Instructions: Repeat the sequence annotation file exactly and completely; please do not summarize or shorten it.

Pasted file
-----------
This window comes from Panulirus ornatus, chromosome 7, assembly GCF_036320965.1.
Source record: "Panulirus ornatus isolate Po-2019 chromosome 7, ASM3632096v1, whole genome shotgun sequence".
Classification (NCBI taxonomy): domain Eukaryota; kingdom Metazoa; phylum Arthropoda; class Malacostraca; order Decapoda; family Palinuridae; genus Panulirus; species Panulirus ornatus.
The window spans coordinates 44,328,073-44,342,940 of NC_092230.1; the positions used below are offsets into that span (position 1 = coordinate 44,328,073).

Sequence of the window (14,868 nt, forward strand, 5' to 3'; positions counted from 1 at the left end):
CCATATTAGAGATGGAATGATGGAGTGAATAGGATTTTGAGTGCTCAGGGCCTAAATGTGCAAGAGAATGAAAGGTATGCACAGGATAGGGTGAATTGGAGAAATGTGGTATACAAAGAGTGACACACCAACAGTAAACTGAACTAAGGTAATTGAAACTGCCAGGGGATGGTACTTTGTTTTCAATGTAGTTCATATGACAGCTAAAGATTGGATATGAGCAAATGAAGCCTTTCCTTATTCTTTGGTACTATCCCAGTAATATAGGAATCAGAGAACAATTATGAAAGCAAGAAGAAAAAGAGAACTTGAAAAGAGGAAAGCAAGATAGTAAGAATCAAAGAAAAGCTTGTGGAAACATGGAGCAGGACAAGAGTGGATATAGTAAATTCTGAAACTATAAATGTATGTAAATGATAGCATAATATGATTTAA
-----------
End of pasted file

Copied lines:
This window comes from Panulirus ornatus, chromosome 7, assembly GCF_036320965.1.
Source record: "Panulirus ornatus isolate Po-2019 chromosome 7, ASM3632096v1, whole genome shotgun sequence".
Classification (NCBI taxonomy): domain Eukaryota; kingdom Metazoa; phylum Arthropoda; class Malacostraca; order Decapoda; family Palinuridae; genus Panulirus; species Panulirus ornatus.
The window spans coordinates 44,328,073-44,342,940 of NC_092230.1; the positions used below are offsets into that span (position 1 = coordinate 44,328,073).

Sequence of the window (14,868 nt, forward strand, 5' to 3'; positions counted from 1 at the left end):
CCATATTAGAGATGGAATGATGGAGTGAATAGGATTTTGAGTGCTCAGGGCCTAAATGTGCAAGAGAATGAAAGGTATGCACAGGATAGGGTGAATTGGAGAAATGTGGTATACAAAGAGTGACACACCAACAGTAAACTGAACTAAGGTAATTGAAACTGCCAGGGGATGGTACTTTGTTTTCAATGTAGTTCATATGACAGCTAAAGATTGGATATGAGCAAATGAAGCCTTTCCTTATTCTTTGGTACTATCCCAGTAATATAGGAATCAGAGAACAATTATGAAAGCAAGAAGAAAAAGAGAACTTGAAAAGAGGAAAGCAAGATAGTAAGAATCAAAGAAAAGCTTGTGGAAACATGGAGCAGGACAAGAGTGGATATAGTAAATTCTGAAACTATAAATGTATGTAAATGATAGCATAATATGATTTAA